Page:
More than three years after their reckless greed triggered the Great Recession, the nation’s biggest banks have paid almost no penalty and are bigger than ever, as these two graphs illustrate.
In 2007, the top four banks — Bank of America, JPMorgan Chase, Citigroup, and Wells Fargo — held assets of $4.3 trillion*, which amounted to 33 percent of the all assets held by U.S. depository institutions (commercial banks and credit unions). By the end of 2011, they controlled $5.9 trillion, or 40 percent of assets.
Overall, in the space of just four years, the share of assets held by these four banks plus another 15 giant banks (defined those with more than $100 billion in assets) rose from 49% to 56%. Meanwhile, the share held by small and medium-sized banks and credit unions declined.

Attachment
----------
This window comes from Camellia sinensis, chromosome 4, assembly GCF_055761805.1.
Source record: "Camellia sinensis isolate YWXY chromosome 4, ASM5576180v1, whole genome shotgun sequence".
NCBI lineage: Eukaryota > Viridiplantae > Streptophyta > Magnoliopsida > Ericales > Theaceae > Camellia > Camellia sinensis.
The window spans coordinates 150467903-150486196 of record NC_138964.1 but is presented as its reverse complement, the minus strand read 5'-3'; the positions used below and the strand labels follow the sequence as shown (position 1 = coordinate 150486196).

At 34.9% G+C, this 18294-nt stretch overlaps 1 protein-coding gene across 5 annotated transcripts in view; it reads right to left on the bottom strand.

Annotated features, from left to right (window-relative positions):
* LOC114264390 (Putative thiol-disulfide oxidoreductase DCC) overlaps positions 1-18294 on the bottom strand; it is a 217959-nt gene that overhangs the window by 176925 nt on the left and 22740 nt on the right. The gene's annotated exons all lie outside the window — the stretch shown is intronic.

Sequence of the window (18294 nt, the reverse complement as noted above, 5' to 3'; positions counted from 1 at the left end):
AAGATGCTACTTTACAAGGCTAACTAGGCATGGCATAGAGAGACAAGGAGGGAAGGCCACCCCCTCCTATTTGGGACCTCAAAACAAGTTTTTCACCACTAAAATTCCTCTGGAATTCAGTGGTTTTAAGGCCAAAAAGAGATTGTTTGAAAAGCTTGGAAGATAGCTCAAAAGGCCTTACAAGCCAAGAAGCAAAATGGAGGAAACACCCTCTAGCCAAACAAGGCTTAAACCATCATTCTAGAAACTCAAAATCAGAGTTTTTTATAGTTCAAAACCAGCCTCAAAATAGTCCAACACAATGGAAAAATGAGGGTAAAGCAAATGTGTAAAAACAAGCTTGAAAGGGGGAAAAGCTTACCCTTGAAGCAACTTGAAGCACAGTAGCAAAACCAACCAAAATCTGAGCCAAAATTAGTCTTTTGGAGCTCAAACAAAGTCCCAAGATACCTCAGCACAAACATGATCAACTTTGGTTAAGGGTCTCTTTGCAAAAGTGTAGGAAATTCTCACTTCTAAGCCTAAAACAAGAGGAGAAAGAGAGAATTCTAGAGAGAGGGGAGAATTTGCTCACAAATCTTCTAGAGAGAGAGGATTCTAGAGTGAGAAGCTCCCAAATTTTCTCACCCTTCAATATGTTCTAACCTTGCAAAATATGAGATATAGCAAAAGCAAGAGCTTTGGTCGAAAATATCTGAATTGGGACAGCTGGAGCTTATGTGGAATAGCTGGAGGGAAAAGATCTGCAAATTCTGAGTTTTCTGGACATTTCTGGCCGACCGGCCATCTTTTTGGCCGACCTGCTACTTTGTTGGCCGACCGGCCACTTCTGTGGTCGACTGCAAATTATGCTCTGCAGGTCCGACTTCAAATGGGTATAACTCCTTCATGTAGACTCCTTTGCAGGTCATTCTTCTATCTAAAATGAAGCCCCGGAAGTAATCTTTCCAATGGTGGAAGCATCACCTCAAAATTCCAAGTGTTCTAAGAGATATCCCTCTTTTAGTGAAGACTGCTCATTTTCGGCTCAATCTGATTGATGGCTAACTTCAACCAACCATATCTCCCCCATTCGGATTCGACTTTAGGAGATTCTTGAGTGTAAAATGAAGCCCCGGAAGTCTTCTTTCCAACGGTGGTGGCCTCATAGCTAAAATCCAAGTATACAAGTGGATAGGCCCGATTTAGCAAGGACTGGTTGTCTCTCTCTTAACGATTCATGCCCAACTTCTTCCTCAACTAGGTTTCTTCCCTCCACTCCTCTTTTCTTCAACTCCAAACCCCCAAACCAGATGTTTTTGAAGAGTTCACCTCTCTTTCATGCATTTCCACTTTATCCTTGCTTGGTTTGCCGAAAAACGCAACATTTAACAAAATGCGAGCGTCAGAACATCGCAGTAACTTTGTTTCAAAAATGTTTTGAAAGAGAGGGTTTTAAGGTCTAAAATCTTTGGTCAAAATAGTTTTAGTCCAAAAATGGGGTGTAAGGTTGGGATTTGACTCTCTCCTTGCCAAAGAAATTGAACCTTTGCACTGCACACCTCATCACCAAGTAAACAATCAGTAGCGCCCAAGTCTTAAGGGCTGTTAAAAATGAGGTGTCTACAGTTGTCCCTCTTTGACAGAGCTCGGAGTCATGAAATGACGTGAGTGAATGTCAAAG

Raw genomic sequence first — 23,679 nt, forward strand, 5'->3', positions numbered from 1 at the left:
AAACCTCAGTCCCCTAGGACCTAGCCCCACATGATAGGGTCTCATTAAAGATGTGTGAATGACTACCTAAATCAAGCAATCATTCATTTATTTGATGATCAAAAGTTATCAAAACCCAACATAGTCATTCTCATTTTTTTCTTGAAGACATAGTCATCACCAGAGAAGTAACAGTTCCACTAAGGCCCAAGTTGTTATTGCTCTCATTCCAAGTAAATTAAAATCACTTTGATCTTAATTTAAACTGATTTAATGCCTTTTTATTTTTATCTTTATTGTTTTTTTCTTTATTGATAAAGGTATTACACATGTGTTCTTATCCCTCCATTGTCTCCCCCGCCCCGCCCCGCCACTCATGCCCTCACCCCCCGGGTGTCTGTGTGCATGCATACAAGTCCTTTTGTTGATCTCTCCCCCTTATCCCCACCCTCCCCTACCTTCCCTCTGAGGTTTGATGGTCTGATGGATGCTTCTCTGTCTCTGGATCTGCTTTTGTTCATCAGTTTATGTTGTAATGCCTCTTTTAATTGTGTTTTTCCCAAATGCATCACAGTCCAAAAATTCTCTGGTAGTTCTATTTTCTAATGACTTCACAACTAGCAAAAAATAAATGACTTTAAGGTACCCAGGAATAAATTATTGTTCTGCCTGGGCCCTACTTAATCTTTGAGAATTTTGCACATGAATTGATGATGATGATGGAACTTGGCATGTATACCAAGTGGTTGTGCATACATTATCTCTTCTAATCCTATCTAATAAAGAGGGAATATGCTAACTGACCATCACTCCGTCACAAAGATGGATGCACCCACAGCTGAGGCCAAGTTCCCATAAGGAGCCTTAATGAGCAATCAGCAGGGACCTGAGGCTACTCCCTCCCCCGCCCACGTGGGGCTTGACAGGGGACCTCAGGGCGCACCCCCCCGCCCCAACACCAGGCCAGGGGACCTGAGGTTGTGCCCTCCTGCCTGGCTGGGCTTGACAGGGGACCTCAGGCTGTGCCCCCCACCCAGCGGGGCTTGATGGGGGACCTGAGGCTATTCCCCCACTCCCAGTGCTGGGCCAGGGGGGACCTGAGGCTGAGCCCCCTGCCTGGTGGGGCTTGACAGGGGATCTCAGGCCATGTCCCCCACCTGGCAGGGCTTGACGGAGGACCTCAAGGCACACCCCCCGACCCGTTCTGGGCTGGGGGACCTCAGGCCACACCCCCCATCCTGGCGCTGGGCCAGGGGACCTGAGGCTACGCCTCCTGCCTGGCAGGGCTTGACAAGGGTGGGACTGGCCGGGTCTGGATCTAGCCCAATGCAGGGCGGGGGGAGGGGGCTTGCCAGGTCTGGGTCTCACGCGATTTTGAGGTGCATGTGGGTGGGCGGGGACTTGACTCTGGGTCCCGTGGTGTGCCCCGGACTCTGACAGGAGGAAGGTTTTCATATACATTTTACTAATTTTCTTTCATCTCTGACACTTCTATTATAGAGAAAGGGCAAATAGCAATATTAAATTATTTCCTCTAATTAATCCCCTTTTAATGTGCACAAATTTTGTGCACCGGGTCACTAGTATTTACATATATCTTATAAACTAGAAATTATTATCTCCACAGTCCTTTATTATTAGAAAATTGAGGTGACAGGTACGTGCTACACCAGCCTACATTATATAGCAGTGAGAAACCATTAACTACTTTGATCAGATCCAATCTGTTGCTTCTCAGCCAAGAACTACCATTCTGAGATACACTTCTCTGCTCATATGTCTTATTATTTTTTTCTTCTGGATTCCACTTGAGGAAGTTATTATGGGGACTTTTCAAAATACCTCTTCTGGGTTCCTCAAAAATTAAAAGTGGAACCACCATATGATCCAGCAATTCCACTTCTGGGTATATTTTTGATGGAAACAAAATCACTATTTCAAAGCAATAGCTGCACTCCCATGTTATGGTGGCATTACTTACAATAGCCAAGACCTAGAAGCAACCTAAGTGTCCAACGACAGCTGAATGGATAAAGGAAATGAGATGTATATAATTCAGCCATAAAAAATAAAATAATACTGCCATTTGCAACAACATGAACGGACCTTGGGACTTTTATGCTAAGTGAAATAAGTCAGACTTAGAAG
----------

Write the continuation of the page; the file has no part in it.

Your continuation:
* These figures count only the assets held by the banks’ FDIC-insured subsidiaries and do not reflect nondeposit subsidiaries.